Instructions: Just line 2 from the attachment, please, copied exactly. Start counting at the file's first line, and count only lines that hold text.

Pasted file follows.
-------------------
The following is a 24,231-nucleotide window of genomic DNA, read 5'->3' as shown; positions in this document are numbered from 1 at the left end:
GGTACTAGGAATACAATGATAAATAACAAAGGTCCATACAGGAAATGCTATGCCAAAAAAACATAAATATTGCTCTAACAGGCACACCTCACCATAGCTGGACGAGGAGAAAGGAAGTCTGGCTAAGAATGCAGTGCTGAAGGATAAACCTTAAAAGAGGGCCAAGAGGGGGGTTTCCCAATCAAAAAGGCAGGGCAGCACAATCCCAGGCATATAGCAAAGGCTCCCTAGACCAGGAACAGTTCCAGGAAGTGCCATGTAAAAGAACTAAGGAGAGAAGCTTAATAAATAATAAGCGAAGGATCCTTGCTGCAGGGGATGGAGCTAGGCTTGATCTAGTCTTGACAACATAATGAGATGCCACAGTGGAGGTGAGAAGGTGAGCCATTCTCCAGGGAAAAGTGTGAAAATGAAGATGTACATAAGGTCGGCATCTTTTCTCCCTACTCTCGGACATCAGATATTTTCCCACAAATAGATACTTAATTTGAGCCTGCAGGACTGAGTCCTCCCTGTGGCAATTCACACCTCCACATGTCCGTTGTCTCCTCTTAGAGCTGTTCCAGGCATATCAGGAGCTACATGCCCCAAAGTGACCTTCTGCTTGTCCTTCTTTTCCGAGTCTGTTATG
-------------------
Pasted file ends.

GGTACTAGGAATACAATGATAAATAACAAAGGTCCATACAGGAAATGCTATGCCAAAAAAACATAAATATTGCTCTAACAGGCACACCTCACCATAGCTGGACGAGGAGAAAGGAAGTCTGGCTAAGAATGCAGTGCTGAAGGATAAACCTTAAAAGAGGGCCAAGAGGGGGGTTTCCCAATCAAAAAGGCAGGGCAGCACAATCCCAGGCATATAGCAAAGGCTCCCTAGACCAGGAACAGTTCCAGGAAGTGCCATGTAAAAGAACTAAGGAGAGAAGCTTAATAAATAATAAGCGAAGGATCCTTGCTGCAGGGGATGGAGCTAGGCTTGATCTAGTCTTGACAACATAATGAGATGCCACAGTGGAGGTGAGAAGGTGAGCCATTCTCCAGGGAAAAGTGTGAAAATGAAGATGTACATAAGGTCGGCATCTTTTCTCCCTACTCTCGGACATCAGATATTTTCCCACAAATAGATACTTAATTTGAGCCTGCAGGACTGAGTCCTCCCTGTGGCAATTCACACCTCCACATGTCCGTTGTCTCCTCTTAGAGCTGTTCCAGGCATATCAGGAGCTACATGCCCCAAAGTGACCTTCTGCTTGTCCTTCTTTTCCGAGTCTGTTATG